In Jesus’ parable on the Lost Sheep (Luke 15:1-7), he accentuated the importance of the individual, especially the “lost,” indicating that the 99 sheep in the fold would temporarily receive less attention than the single sheep which wandered away. Are you leading students to have Jesus’ perspective and priority about reaching the lost? Would you meet with returning students and prayerfully set a goal to contact and get information on a specific number of students in the first two weeks of the semester? Then contact those students by email or text within the following weeks, offering to meet for “coffee” on an individual basis or inviting them to an event such as your weekly meeting.
4. Work with Others
Since the needs of your campus extend beyond your limitations, the involvement of others is a necessity—both for their good and yours.How can you cooperate with the following?
  • Students who are FAT, an acronym for Faithful, Available and Teachable.  These will be essential in forming a leadership team which is committed to the Great Commandment and Great Commission.   
  • Local Churches—In addition to asking for help from churches with luncheons or special events, invite church leaders to be present and get to know students.
  • Campus Leaders—There are people on faculty and staff who can be great assets to your ministry.  Other Christian organizations may provide partners in prayer and ministry.
  • State Staff—any of the state BSM staff would be open to a phone call or email and may have insight into the challenges you are facing. (All can be reached by adding onto their names, i. e., bruce.mcgowan, rick.spencer, john.pearce, beth.smith, joyce.ashcraft, robert.hooker for evangelism, brenda.sanders for Go Now Missions).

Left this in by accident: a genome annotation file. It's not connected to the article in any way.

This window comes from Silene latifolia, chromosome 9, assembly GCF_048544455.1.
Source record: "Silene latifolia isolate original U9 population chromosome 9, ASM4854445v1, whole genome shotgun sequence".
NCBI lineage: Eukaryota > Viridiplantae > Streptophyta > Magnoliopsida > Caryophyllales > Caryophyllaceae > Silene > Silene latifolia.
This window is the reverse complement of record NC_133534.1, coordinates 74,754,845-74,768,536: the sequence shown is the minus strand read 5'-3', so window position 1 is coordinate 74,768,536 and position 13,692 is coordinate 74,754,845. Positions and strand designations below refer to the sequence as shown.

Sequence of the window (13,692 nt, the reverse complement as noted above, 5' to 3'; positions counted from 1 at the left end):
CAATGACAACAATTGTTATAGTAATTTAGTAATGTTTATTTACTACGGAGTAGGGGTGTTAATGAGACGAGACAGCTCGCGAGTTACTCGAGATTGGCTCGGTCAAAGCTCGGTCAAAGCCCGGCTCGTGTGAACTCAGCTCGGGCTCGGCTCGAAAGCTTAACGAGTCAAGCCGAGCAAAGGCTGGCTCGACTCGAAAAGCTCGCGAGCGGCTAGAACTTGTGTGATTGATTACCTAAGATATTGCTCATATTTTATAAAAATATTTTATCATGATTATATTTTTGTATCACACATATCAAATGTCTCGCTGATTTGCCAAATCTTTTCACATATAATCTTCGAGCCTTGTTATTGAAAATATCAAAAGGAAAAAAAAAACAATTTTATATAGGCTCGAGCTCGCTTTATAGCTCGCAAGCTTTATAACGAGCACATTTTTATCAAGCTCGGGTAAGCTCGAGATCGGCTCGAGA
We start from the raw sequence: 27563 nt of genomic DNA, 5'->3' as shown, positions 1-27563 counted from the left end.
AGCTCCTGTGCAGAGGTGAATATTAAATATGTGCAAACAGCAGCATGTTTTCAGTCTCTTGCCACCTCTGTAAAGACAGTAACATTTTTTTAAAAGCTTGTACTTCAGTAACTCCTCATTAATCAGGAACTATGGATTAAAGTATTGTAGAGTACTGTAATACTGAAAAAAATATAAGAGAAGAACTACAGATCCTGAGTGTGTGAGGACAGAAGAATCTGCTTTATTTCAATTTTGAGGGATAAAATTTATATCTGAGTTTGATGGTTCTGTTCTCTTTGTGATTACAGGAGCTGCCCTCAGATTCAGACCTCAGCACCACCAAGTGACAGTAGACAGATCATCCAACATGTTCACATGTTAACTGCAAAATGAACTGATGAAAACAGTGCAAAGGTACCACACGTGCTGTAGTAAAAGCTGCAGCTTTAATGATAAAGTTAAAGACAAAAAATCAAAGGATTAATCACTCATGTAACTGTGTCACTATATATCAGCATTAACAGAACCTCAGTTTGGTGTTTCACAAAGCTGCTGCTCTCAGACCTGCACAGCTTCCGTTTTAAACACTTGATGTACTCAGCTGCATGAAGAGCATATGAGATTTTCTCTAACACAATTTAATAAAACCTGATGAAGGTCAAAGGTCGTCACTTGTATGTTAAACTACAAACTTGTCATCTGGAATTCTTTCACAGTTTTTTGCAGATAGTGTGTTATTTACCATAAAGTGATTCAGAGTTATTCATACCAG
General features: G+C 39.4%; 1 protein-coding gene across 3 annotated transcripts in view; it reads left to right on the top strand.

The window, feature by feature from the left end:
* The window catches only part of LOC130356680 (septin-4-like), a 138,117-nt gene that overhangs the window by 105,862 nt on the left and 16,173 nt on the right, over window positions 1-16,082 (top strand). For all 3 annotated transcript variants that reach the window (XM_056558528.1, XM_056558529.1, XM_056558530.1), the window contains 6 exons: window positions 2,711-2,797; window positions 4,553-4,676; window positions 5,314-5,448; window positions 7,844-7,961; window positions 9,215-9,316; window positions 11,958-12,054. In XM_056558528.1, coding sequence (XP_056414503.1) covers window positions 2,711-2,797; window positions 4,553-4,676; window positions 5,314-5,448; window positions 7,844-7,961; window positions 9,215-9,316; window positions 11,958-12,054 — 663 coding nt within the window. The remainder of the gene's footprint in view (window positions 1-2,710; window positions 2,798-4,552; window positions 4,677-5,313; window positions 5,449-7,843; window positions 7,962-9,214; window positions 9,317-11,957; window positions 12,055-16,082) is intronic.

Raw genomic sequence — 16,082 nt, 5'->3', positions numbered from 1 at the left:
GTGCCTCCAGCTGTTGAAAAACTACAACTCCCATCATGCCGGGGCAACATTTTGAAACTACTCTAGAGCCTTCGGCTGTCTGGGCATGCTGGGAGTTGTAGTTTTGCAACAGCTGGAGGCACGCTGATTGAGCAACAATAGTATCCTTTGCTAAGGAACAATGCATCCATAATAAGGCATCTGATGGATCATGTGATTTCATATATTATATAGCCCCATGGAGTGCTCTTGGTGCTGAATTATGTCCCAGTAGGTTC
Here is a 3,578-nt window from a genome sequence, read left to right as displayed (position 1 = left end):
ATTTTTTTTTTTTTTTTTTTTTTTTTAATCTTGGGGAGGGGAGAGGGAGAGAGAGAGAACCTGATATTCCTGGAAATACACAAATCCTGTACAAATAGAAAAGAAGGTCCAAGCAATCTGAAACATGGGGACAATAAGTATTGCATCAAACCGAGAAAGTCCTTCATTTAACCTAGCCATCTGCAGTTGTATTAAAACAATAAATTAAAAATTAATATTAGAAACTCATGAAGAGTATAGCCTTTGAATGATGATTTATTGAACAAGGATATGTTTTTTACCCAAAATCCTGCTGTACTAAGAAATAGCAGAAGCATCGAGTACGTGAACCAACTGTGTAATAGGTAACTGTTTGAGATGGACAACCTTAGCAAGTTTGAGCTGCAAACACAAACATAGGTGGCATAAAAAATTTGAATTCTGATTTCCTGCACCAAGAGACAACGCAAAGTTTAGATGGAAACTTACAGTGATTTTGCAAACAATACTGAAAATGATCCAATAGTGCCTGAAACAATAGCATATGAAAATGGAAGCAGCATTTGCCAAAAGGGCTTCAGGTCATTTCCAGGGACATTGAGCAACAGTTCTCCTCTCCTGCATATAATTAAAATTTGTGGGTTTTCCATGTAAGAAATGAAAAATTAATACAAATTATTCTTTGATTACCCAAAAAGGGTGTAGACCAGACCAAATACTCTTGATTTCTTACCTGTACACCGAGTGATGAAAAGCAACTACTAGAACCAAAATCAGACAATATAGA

5. Bless the Campus
Make sure that you meet and get to know people in student life so that the BSM is perceived as an asset to student life, both for those who are Jesus’ disciples and those who may be opposed to Christianity.
Remember what Jesus said in Matt. 5:44, “But I say to you, love your enemies, bless those who curse you, do good to those who hate you, and pray for those who spitefully use you and persecute you.” 

Are there service projects which students can help with? On certain campuses, Christian students go to dorms and ask to take our trash or help with athletic events.
6. Make Disciples
Often, BSM seems to be defined by students on campus as a luncheon or event.  And BSM leaders are tempted to define success in terms of attendance at meetings. 
Jesus demanded that disciples follow Him—a decision and process which resulted in transformation.  It has been noted that an organization (even a BSM or church) can be like a graveyard which is consistently adding new bodies without seeing any new life.

How would you expect a typical student on your campus with a vague familiarity with BSM to characterize the purpose of the students involved? Are they being transformed into Christlikeness? Are they manifesting the fruit of the Spirit listed in Gal. 5:22?
The BSM Staff Website is full of resource ideas, Bible Studies, up-coming events, and other material.
If I can be of help, please feel free to contact me at 512-497-3240 or
Past editions of KeySources can be found at
Copyright © 2016 Texas BSM, All rights reserved.